This is from Newquay, Cornwall, a couple of years ago.
I just want to say the water was freezing but they were having a ball.
I’m never going to make it as a professional surf photographer for reasons which include the words “professional” and “surf”. The whole swimming business so far has not attracted me – I’m happy to wade 4 feet into water and have a kitesurfer or 5 jump over me. Swimming out into a wave that is as likely to hurt me as not….I don’t have the guts. I’m man enough to admit that. Woman enough. Whatever. Well being honest, it depends on the wave.
This wave is known as Aileens. Some people (probably not surfing types to be honest) call it Ailleach. I called it Ailleach myself but Aileens appears to be a higher profile brand for it. I had never actually seen it before yesterday which may explain why I took about 400 photographs of it. Her. Which ever.
I’ve seen a bunch of photographs of it – you can’t avoid it really. Most of the photographs I have seen are taken from the water, with the occasional one from the cliffs I think. I have always felt her to be a vicious, selfish wave, which would as soon as spit you out as given you the ride of your life. When I look at waves breaking, as above, I see one of two things, either an eye, or an eagle’s beak (actually, sometimes I think I see Sam the American Eagle). Some of the accounts I have read by surfers who have surfed her have left me with no changed impression. On other occasions, she seems almost benign.
Yesterday she was benign enough to be paddled. But I still think she looks less than friendly. She shut down her break quick enough on a lot of occasions. Yesterday’s hardy bunch of surfers spent a lot of time sitting and waiting for her to present them with a ride.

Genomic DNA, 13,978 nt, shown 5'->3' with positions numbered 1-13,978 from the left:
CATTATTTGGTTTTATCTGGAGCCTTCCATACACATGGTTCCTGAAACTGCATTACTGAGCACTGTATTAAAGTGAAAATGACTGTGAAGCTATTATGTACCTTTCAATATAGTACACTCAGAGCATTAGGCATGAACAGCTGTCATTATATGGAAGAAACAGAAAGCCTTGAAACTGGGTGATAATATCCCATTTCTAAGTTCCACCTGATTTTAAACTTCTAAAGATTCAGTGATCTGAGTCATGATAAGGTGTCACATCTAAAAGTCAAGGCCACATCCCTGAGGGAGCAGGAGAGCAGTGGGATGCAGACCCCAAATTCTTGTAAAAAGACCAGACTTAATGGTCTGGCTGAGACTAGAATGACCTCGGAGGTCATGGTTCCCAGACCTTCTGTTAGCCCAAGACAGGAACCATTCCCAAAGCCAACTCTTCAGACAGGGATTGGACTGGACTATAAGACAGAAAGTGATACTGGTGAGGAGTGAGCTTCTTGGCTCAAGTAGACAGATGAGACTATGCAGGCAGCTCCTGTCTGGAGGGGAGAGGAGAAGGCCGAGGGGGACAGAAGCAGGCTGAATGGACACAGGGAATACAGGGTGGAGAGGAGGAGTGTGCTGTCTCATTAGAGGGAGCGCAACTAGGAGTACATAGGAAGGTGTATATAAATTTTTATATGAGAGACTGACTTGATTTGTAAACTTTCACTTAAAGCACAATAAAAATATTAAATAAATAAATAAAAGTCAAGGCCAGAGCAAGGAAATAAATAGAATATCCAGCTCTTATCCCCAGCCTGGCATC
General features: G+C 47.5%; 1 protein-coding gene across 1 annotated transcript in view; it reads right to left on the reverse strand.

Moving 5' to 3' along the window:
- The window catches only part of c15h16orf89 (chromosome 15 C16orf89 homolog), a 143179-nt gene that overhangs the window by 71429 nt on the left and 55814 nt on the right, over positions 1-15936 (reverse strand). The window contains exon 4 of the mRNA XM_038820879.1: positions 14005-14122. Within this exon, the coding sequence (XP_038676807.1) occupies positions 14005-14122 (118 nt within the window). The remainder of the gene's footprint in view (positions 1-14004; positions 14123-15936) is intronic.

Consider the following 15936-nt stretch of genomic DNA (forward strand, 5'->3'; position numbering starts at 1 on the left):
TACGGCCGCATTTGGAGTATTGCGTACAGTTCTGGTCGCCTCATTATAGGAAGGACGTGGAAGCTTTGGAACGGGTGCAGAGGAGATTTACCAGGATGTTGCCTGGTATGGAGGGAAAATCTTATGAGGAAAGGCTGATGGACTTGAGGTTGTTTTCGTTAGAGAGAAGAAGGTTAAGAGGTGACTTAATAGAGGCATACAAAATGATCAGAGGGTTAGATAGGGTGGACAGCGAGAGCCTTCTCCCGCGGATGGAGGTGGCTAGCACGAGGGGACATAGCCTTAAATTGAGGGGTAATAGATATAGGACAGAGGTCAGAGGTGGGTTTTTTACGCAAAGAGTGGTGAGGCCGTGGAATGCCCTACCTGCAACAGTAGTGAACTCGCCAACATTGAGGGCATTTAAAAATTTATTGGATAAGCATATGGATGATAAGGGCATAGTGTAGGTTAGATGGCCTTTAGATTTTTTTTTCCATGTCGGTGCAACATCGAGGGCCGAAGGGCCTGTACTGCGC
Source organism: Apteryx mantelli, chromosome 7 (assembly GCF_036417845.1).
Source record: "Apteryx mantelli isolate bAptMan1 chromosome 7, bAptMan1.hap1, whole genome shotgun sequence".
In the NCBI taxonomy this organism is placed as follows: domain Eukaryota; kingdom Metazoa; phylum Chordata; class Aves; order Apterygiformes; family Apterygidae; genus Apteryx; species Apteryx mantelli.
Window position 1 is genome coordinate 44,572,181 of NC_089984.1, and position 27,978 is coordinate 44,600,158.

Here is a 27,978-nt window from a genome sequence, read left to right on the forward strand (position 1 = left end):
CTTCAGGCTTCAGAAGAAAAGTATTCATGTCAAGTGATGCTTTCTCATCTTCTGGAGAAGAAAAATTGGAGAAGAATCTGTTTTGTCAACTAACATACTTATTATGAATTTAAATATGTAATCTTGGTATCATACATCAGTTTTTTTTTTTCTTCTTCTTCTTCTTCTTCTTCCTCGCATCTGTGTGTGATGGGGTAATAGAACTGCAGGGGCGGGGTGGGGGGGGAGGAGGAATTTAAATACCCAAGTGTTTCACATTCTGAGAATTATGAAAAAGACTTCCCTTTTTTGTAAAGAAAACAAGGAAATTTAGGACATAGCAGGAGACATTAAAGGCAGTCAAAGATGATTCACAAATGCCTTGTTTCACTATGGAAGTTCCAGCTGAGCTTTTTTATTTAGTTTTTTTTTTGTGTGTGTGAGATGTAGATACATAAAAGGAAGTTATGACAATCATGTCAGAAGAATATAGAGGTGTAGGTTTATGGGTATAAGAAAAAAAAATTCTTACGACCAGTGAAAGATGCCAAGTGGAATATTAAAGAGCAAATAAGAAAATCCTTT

When I say yesterday was cold, I mean yesterday was cold.
High tide in Lahinch yesterday was very high and some of the kids had an absolute ball playing chicken with the incoming waves. More often than not, they won and beat the waves back up to dry ground. Occasionally they lost and got soaked. But once wet, they were wet. I was cold looking at them.
The journey began maybe two years ago, and it finally reached the first stage, at least, yesterday.
The road from Dublin to Lahinch is getting shorter. From 4 and a half hours the first time I drove it to a fairly reliable three now, it has, from a practical point of view, never been easier to get from east to west provided you can cope with the petrol costs which have doubled in price and the three tolls you meet from a house in north Dublin city to Doolin Point. There are days it’s worth every penny, every minute stuck in the car.
Arriving in Lahinch is different to arriving in Kerry. In Kerry, as you’re coming down mountains into Tralee, you can see the sea for miles out. Lahinch, you’re practically at the chocolate shop before you catch sight of the Atlantic. Yesterday, top right hand corner of my life. Northeast, I call it, through my camera lens, a long line of white breaking beyond the cliffs. I hang a right and head straight for Doolin instead of passing via the carpark in Lahinch which is where I usually stop first. I don’t know why.